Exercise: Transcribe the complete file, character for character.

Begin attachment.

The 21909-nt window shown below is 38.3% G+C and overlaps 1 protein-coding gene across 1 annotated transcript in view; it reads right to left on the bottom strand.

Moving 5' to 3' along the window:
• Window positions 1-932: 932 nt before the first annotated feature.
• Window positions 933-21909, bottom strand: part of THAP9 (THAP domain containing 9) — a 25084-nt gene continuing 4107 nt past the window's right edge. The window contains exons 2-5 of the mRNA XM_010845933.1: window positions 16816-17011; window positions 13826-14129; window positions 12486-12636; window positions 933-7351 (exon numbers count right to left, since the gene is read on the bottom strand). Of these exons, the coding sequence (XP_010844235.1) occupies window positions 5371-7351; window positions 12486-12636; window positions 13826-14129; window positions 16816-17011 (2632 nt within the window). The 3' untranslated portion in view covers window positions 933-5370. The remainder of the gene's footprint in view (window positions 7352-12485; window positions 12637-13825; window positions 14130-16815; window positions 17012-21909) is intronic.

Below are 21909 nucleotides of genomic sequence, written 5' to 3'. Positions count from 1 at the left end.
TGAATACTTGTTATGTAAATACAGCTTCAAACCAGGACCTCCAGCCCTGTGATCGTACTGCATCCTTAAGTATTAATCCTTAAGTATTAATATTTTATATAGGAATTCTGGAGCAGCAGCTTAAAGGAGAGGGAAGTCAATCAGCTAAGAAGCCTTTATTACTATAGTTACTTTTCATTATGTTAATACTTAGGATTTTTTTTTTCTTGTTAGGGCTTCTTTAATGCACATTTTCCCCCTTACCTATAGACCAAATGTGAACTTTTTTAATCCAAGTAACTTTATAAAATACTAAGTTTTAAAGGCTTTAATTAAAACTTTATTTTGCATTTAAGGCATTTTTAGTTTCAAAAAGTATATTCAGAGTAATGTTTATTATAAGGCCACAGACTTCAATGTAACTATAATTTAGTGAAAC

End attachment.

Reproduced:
The 21909-nt window shown below is 38.3% G+C and overlaps 1 protein-coding gene across 1 annotated transcript in view; it reads right to left on the bottom strand.

Moving 5' to 3' along the window:
• Window positions 1-932: 932 nt before the first annotated feature.
• Window positions 933-21909, bottom strand: part of THAP9 (THAP domain containing 9) — a 25084-nt gene continuing 4107 nt past the window's right edge. The window contains exons 2-5 of the mRNA XM_010845933.1: window positions 16816-17011; window positions 13826-14129; window positions 12486-12636; window positions 933-7351 (exon numbers count right to left, since the gene is read on the bottom strand). Of these exons, the coding sequence (XP_010844235.1) occupies window positions 5371-7351; window positions 12486-12636; window positions 13826-14129; window positions 16816-17011 (2632 nt within the window). The 3' untranslated portion in view covers window positions 933-5370. The remainder of the gene's footprint in view (window positions 7352-12485; window positions 12637-13825; window positions 14130-16815; window positions 17012-21909) is intronic.

Below are 21909 nucleotides of genomic sequence, written 5' to 3'. Positions count from 1 at the left end.
TGAATACTTGTTATGTAAATACAGCTTCAAACCAGGACCTCCAGCCCTGTGATCGTACTGCATCCTTAAGTATTAATCCTTAAGTATTAATATTTTATATAGGAATTCTGGAGCAGCAGCTTAAAGGAGAGGGAAGTCAATCAGCTAAGAAGCCTTTATTACTATAGTTACTTTTCATTATGTTAATACTTAGGATTTTTTTTTTCTTGTTAGGGCTTCTTTAATGCACATTTTCCCCCTTACCTATAGACCAAATGTGAACTTTTTTAATCCAAGTAACTTTATAAAATACTAAGTTTTAAAGGCTTTAATTAAAACTTTATTTTGCATTTAAGGCATTTTTAGTTTCAAAAAGTATATTCAGAGTAATGTTTATTATAAGGCCACAGACTTCAATGTAACTATAATTTAGTGAAAC